Abortion laws in Idaho partially force hospitals to close obstetrics

A rural hospital in northern Idaho will stop delivering or providing other obstetric care, citing a changing legal climate in which recent state laws could, among other things, hold doctors accountable for performing abortions.

Bonner General Health in Sandpoint will stop providing midwifery services in mid-May. In his decision, he also cited a decrease in the number of births and the loss of doctors, among other factors.

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Pregnant women in a city of about 9,000 people – with an average annual snowfall of about 60 inches (150 centimeters) – will likely have to travel about 45 miles (70 kilometers) to Coeur d’Alene for treatment or to hospitals further away. Idaho, Washington and Montana.

The decision to end obstetric services was emotional and difficult, hospital staff said in a press release.

“We have made every effort to avoid discontinuation of these services,” Ford Elsesser, president of the board of Bonner General Health, said in a press release. “We hoped to be the exception, but now our problems are impossible to overcome.”

The number of births has been declining for many years, with 265 births recorded at the hospital in 2022, the statement said. Birth rates are also declining across the country, with older people moving to the Sandpoint area, officials said.

Hospital officials said Idaho’s legal and political climate was partly to blame.

After the United States Supreme Court overturned constitutional protections for abortion last year, the state of Idaho has banned nearly all abortions in a move that puts doctors on trial for any abortion, even if necessary to protect the health of the pregnant patient.

“The Idaho legislature continues to introduce and pass bills criminalizing physicians for providing medical care that is nationally recognized as the standard of care,” the hospital said in a statement. “Consequences for Idaho doctors providing standard care could include civil lawsuits and criminal prosecutions, leading to jail time or fines.”

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Doctors could face felony charges and revocation of their medical license for violating a law that the Idaho Supreme Court ruled constitutional earlier this year. A federal judge stopped Idaho from enforcing a ban on emergency medical care at Medicare-funded facilities.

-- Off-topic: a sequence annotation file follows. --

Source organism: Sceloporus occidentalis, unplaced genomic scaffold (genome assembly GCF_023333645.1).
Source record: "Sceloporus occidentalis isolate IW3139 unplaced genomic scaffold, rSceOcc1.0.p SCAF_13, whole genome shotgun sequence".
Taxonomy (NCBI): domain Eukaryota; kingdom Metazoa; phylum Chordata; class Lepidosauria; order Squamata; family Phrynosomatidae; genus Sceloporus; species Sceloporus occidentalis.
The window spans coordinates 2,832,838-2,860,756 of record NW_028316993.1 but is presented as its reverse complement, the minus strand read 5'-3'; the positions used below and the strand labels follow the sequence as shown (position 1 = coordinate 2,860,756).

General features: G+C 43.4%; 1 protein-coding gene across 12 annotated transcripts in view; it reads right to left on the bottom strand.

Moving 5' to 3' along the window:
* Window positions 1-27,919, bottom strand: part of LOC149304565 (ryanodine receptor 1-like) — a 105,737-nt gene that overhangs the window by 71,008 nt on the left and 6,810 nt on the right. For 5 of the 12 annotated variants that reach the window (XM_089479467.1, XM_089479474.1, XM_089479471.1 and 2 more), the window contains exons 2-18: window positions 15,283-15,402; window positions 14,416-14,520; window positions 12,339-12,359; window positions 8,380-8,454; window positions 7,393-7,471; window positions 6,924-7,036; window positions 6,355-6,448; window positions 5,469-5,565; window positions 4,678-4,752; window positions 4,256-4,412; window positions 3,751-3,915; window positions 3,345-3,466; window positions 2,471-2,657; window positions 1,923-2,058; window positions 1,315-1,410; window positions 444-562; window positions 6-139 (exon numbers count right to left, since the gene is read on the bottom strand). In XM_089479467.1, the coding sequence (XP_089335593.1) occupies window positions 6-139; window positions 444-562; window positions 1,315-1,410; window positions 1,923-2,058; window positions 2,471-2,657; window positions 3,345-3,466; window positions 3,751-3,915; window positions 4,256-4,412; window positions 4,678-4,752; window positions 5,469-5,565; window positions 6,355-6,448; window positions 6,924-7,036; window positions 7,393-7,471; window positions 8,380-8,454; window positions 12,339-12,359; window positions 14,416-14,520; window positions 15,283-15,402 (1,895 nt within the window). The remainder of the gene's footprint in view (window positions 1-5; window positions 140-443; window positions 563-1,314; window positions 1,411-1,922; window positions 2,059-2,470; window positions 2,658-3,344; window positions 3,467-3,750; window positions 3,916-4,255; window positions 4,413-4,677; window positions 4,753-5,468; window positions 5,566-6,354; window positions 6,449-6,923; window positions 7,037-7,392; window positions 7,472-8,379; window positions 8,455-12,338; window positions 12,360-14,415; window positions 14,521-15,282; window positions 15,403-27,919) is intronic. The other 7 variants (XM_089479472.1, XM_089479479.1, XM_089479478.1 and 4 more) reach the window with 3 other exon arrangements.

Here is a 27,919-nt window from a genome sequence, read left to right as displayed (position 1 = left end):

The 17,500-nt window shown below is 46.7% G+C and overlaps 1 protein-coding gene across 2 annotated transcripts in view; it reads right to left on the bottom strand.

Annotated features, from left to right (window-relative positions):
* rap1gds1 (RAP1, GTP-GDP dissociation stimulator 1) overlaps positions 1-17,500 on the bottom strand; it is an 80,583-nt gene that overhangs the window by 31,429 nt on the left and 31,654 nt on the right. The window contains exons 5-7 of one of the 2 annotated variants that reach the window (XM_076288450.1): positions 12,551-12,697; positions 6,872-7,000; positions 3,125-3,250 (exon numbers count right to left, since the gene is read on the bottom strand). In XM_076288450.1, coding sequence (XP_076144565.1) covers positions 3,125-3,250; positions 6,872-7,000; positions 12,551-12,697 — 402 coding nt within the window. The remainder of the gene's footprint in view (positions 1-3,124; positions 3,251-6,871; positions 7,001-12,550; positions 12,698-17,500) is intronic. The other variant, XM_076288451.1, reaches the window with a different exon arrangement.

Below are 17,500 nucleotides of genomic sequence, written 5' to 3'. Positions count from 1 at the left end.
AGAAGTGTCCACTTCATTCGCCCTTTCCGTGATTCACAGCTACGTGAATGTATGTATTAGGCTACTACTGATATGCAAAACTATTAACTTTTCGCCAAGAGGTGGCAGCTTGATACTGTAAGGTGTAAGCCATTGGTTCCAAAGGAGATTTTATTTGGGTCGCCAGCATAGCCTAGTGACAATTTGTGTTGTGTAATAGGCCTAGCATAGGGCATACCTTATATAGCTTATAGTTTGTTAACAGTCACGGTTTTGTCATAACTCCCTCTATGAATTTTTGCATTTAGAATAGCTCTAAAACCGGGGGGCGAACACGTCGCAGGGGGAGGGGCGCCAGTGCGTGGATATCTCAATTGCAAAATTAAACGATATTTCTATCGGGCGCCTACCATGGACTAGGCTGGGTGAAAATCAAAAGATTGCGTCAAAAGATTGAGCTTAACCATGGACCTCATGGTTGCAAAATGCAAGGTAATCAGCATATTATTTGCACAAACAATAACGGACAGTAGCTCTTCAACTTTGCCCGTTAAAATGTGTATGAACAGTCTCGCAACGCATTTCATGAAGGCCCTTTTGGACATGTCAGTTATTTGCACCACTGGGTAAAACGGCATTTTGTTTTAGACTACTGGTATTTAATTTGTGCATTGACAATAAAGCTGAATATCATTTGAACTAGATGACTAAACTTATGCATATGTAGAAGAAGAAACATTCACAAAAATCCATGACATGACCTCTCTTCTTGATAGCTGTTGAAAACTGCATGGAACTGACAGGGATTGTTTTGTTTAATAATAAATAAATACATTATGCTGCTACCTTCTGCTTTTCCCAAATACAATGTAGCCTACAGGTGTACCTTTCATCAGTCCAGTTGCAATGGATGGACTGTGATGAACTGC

Highly respected and talented doctors are leaving, according to Bonner hospital officials, who said it would be extremely difficult to find a replacement.

Dr. Amelia Huntsberger, an ob/gyn at Bonner General Hospital, moved to Sandpoint in 2012 to work in the area, according to a lawsuit filed last year in support of efforts to end the abortion ban.

She told Idaho Capital Sun in Boise via email that she would be leaving the hospital and the state due to abortion laws and the Idaho Legislature’s decision to terminate the state’s maternal death review committee.

“In particular, it is dangerous for rural patients to delay medical care until we can say that an abortion is necessary to prevent death,” she said in her statement of claim to the court. “Patients will suffer pain, complications, and may die if doctors abide by Idaho law as written.”

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The Associated Press was unable to contact Huntsberger for comment, and messages left for her by a hospital representative were not returned.

Leandra Wright told KREM-TV that after giving birth at Bonner General Health in 2020, she was looking forward to having her son there in August.

Wright, who lives in the nearby town of Sagla, said she learned of the hospital’s decision from a Facebook post.

“It’s unnerving and stressful, and my stomach just shrinks,” Wright said. “Now I need to recover elsewhere and I need to travel to have my baby.”

Kootenai Health officials in Coeur d’Alene said in a Facebook post that anyone giving birth at Bonner General Health can go to the Kootenai Health Family Birth Center, where about 2,200 babies are born each year.

“The leadership of both hospitals is working together to identify any barriers to care for patients affected by this closure and create solutions to ensure quality births,” the statement said.

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